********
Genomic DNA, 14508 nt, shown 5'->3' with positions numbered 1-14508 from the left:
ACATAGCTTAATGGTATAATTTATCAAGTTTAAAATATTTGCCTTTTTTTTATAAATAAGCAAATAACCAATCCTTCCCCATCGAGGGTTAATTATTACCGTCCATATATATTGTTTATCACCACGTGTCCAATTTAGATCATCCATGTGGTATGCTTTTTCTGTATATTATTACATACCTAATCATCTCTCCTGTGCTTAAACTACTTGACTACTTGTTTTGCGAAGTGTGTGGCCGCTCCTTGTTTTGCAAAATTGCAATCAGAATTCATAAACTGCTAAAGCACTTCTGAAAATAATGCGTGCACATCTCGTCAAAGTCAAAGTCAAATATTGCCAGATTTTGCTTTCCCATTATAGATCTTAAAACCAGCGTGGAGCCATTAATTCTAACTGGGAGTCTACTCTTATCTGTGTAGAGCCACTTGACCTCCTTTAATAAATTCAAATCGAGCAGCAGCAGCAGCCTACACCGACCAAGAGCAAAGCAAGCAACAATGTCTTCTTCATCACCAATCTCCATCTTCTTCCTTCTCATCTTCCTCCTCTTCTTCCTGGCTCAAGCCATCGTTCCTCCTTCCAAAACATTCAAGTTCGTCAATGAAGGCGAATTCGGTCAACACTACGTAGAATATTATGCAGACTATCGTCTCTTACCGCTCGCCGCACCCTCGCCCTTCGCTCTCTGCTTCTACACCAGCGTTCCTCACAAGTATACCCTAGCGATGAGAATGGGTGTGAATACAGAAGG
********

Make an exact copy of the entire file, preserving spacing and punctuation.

Genomic DNA, 14508 nt, shown 5'->3' with positions numbered 1-14508 from the left:
ACATAGCTTAATGGTATAATTTATCAAGTTTAAAATATTTGCCTTTTTTTTATAAATAAGCAAATAACCAATCCTTCCCCATCGAGGGTTAATTATTACCGTCCATATATATTGTTTATCACCACGTGTCCAATTTAGATCATCCATGTGGTATGCTTTTTCTGTATATTATTACATACCTAATCATCTCTCCTGTGCTTAAACTACTTGACTACTTGTTTTGCGAAGTGTGTGGCCGCTCCTTGTTTTGCAAAATTGCAATCAGAATTCATAAACTGCTAAAGCACTTCTGAAAATAATGCGTGCACATCTCGTCAAAGTCAAAGTCAAATATTGCCAGATTTTGCTTTCCCATTATAGATCTTAAAACCAGCGTGGAGCCATTAATTCTAACTGGGAGTCTACTCTTATCTGTGTAGAGCCACTTGACCTCCTTTAATAAATTCAAATCGAGCAGCAGCAGCAGCCTACACCGACCAAGAGCAAAGCAAGCAACAATGTCTTCTTCATCACCAATCTCCATCTTCTTCCTTCTCATCTTCCTCCTCTTCTTCCTGGCTCAAGCCATCGTTCCTCCTTCCAAAACATTCAAGTTCGTCAATGAAGGCGAATTCGGTCAACACTACGTAGAATATTATGCAGACTATCGTCTCTTACCGCTCGCCGCACCCTCGCCCTTCGCTCTCTGCTTCTACACCAGCGTTCCTCACAAGTATACCCTAGCGATGAGAATGGGTGTGAATACAGAAGG